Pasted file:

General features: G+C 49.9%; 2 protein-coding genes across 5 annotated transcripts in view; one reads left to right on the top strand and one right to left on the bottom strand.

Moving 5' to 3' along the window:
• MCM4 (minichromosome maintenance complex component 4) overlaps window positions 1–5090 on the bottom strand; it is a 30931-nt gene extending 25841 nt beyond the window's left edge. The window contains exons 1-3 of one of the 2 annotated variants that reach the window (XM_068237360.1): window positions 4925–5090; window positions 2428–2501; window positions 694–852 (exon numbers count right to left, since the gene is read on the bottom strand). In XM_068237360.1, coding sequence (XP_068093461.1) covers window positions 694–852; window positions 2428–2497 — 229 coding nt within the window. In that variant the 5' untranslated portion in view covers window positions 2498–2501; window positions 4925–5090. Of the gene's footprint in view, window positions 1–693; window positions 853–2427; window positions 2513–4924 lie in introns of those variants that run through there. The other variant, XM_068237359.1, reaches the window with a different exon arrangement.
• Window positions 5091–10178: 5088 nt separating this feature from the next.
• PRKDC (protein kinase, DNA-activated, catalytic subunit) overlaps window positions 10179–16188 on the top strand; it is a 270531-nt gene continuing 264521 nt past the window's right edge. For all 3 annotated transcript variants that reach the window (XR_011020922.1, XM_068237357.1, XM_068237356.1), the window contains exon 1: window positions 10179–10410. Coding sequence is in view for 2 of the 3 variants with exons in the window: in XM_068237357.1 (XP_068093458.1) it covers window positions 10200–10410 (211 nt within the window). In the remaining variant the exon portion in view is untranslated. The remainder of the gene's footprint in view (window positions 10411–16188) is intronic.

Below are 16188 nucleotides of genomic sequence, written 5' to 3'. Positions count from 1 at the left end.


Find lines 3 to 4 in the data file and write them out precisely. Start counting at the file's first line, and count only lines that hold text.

• MCM4 (minichromosome maintenance complex component 4) overlaps window positions 1–5090 on the bottom strand; it is a 30931-nt gene extending 25841 nt beyond the window's left edge. The window contains exons 1-3 of one of the 2 annotated variants that reach the window (XM_068237360.1): window positions 4925–5090; window positions 2428–2501; window positions 694–852 (exon numbers count right to left, since the gene is read on the bottom strand). In XM_068237360.1, coding sequence (XP_068093461.1) covers window positions 694–852; window positions 2428–2497 — 229 coding nt within the window. In that variant the 5' untranslated portion in view covers window positions 2498–2501; window positions 4925–5090. Of the gene's footprint in view, window positions 1–693; window positions 853–2427; window positions 2513–4924 lie in introns of those variants that run through there. The other variant, XM_068237359.1, reaches the window with a different exon arrangement.
• Window positions 5091–10178: 5088 nt separating this feature from the next.